Eibhlis Farrell talks about her ongoing Christmas Carol collection
Eibhlis Farrell, who has been composing an annual Christmas Carol each year since 1989 and sending it as a Christmas Card to her family and friends, talks to CMC about this now yearly ritual
Where did the idea for composing a Christmas Carol each year as a card for your friends come from?
I saw it as a personal thought to share with family and close friends, and removed from Christmas card commercialism. I refer to them as Christmas snowflakes - miniatures based on one small idea and how that can be woven into a brief expressive musical moment. I call it the intensity of simplicity.
Chorus Angelorum, conductor Lynsey Callaghan, performing Eibhlis Farrell's 'Exultemus cum Maria' in CMC in 2013
The Carols are written for a range of combinations. How do you decide each year what to write for?
It depends from year to year, for example the 2014 carol was a lullaby written for my new grand-nephew Patrick. Sleep songs have been quite prominent over the years as for example last year’s carol which celebrated a friend’s baby daughter Mary, and of course the Mother and Child image is one of the most powerful of Christmas associations. Star of Morning was written for my nephew Páidí’s baritone trio Celticanto who are based in Brussels. An Angel Sings to the Shepherds for soprano and clarinet was followed two years later by A Shepherd Sings to the Angels for baritone solo and female voices. I have used different choir and individual voice and instrument combinations over the years, and much depends on the text and what it suggests. My 2000 carol was for unaccompanied voice - very direct and unadorned.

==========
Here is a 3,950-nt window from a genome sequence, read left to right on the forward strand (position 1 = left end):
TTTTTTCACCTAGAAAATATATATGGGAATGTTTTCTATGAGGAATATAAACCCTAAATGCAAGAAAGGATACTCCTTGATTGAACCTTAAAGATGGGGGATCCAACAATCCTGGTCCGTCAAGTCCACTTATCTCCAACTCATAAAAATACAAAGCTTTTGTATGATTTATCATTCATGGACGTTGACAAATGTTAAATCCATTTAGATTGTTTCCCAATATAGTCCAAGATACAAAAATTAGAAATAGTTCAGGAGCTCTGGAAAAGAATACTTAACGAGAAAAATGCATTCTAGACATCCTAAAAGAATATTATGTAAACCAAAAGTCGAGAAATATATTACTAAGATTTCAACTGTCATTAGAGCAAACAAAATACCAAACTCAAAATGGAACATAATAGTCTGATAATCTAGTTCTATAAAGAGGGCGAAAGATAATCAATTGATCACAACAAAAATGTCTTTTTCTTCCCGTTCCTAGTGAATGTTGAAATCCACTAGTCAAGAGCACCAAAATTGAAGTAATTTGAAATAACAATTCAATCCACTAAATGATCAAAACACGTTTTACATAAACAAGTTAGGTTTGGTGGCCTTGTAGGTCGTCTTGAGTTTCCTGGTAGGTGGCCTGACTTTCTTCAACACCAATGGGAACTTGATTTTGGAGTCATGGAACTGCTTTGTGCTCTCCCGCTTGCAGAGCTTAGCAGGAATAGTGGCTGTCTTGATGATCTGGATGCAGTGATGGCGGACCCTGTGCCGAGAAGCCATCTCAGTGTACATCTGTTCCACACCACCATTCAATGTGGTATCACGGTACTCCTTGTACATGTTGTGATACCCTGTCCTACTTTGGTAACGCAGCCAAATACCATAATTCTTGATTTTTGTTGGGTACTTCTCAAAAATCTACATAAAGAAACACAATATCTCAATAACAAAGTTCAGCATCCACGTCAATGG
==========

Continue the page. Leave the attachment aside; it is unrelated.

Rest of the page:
Star of Morning (2013)
The texts you have used are also quite varied. How do you choose them?
I have used a mixture of languages and texts, mostly Latin, Irish and English and sometimes in combination. There is such great beauty of sound in the languages and imagery in the texts. I have obviously used many of the great Latin texts associated with Christmas including O Magnum Mysterium, Hodie Christus Natus Est, Jesu Redemptor Omnium and Puer Natus in Bethlehem which have profound historical resonances, but early Irish nature poetry has also been a strong influence. I often write my own texts in order to best convey the underlying meaning or message of the particular carol.
Are there any other influences or themes that you can pick out across the collection?
Winter has so many associations and resonances but possibly a cosmological worldview of moon and sun and stars. However, Santa and his entourage have yet to feature!
Do you have any particular favourites from the collection?
Not really, I forget more than I remember at this stage, but perhaps some of the sleep songs, although the traditional Latin texts associated with the Advent and Christmas period always have a magnetism and sense of wonder for me.
Eibhlis Farrell's 2016 Carol - Soft Light of Moon